If you’re looking for a way to generate some income and experience, consider one of the above side hustles. For further ideas and inspiration, check out entrepreneur.com for 50 side jobs that are great for high school, college, or graduate students.
How to Feature Side Hustles on Your ResumeAs you can see, you can turn just about any experience into an opportunity to make some money and enhance your resume. Ideally, you would make enough money in your side hustle from home that you wouldn’t need a part-time job or seasonal work during the summer. And though they may not seem to be as attention-grabbing as an internship during the summer or a semester abroad, side hustles are just as impressive. With a side job, you’re learning how to manage your time and workload efficiently, developing new skills, and honing either your entrepreneurial or teamwork abilities. With that, you should absolutely feature any side jobs on your resume.
- List your side hustle under Work Experience. Obviously, your side job counts as work experience and should fit under such within the flow of your resume. If you’re creating a Chronological Resume, it goes without saying that you should list your experience when it occurred along your career path. If your resume is formatted by relevancy, and your side hustle happens to support both your academic experience and professional goals, don’t be afraid to list it first.
- Include data and achievements to summarize your side hustle. Potential employers don’t just love to see where, or with whom, you worked, they want to see your performance. If you’re a freelance writer, for instance, include the number of articles you contributed on a weekly or monthly basis. Try to include page views on your work or click-through-rates on your emails. Keep track of milestones, achievements, and data sets in order to prove your effectiveness as an employee.
- Feature examples of your side hustle work in a portfolio. Whatever career you’re hoping to pursue, it’s always helpful in the hiring process to include some of your past work. If your side hustle includes writing, designing, or advertising, include examples of what you’ve done. This helps to supplement your brag sheet, resume, cover letter, and eventual job interview.
If You Can’t Find a Side Hustle…Finding and working a side hustle job isn’t for everyone. And that’s ok. There are other ways that you can generate income or extra money to help pay for college or graduate school.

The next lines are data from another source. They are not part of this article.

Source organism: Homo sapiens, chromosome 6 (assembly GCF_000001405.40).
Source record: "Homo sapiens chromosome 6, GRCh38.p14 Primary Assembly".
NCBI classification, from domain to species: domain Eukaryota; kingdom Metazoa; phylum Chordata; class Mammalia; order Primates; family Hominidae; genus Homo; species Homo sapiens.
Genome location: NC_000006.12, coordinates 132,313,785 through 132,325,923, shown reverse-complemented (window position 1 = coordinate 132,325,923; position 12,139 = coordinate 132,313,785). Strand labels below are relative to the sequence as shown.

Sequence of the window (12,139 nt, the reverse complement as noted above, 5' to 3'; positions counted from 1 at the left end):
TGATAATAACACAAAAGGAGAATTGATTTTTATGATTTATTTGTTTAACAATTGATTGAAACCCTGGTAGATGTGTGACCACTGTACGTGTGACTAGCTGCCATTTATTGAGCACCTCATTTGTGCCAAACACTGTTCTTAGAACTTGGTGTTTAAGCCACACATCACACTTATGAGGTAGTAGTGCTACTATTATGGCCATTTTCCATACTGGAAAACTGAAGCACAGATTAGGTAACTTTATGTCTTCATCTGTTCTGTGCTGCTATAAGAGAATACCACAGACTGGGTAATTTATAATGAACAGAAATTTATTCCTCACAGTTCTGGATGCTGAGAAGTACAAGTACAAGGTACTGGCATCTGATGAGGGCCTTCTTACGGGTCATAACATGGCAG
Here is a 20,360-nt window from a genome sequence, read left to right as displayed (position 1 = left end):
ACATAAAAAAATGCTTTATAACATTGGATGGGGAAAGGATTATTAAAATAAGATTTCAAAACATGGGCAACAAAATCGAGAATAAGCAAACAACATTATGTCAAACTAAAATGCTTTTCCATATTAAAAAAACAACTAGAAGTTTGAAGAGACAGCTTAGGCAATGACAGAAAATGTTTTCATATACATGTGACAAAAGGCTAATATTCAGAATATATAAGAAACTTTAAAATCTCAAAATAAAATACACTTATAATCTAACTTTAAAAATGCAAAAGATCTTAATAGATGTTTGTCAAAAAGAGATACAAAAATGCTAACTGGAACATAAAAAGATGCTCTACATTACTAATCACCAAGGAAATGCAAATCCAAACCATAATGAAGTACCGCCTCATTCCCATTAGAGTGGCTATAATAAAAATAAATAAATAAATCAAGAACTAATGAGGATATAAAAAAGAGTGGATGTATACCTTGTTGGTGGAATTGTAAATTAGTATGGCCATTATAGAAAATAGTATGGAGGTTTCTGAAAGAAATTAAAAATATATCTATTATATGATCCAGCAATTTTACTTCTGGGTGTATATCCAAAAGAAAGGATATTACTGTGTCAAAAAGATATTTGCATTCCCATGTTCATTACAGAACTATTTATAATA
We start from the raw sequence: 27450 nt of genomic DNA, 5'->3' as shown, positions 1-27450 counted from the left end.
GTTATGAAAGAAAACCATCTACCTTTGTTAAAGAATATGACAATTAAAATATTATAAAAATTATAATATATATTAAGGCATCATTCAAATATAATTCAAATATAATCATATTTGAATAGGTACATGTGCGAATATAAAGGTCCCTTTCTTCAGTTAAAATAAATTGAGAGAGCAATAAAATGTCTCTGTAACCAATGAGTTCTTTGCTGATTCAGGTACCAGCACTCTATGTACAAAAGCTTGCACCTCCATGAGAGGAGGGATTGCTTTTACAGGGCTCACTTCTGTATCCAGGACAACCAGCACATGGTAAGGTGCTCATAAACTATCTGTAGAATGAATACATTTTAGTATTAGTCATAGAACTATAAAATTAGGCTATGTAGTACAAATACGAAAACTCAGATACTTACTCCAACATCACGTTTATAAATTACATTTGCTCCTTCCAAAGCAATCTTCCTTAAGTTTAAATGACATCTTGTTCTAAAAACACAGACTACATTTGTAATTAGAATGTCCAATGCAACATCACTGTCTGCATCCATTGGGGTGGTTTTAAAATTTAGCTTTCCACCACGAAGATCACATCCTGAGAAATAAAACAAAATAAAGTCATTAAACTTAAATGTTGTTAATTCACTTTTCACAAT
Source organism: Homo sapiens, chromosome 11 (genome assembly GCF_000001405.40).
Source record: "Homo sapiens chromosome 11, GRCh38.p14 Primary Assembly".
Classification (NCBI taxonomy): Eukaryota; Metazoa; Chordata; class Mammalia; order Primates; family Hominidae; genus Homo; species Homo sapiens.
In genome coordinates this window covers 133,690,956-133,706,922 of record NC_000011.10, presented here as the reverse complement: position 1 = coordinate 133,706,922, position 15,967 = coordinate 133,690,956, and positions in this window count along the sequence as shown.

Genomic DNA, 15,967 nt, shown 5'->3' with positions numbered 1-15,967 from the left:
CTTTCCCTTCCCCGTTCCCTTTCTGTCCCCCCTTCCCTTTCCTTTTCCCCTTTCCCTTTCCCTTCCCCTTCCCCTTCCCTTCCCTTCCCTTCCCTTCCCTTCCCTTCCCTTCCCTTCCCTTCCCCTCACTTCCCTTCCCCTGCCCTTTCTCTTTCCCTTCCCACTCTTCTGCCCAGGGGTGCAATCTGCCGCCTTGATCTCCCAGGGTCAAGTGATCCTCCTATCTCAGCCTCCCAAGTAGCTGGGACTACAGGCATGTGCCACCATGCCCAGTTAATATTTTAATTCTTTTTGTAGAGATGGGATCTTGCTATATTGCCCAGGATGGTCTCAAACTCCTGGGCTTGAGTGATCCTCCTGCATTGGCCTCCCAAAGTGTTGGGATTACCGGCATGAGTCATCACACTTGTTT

- Get a part-time job. Rather than working from home or your dorm room, consider getting out and finding a part-time job. You can find a job on campus through your school’s work study program, or find an opportunity off campus. If you’re looking for a place to start, consider checking out Fastweb’s Part-Time Job channel.
- Apply for financial aid. Many students either fail to file the Free Application for Federal Student Aid, known more commonly as the FAFSA, or only fill it out their senior year of high school. This form needs to be completed every year that you are in school, even if you didn’t qualify for financial aid in years past. At the same time, if you feel that you’re deserving of financial need but your circumstances weren’t accurately reflected on the FAFSA, ask for a financial aid appeal.
- Continue your scholarship search on Fastweb. Finally, continue your scholarship search on Fastweb by logging on frequently and setting a goal to apply to 2 – 3 scholarships each week. Find scholarships that only take a few minutes to apply for, similar to this $1,000 Scholarship Success Sweepstakes. Again, so many students limit the scholarship search to their senior year of high school, when in fact, there are thousands of scholarship opportunities for college students and graduate students. Earning scholarships throughout your academic career enable you to use your money for other education costs or student life. Some scholarship opportunities could be life-changing, so be sure to apply for those opportunities that have big figures as well as those smaller scholarships that can add up to help alleviate your finances.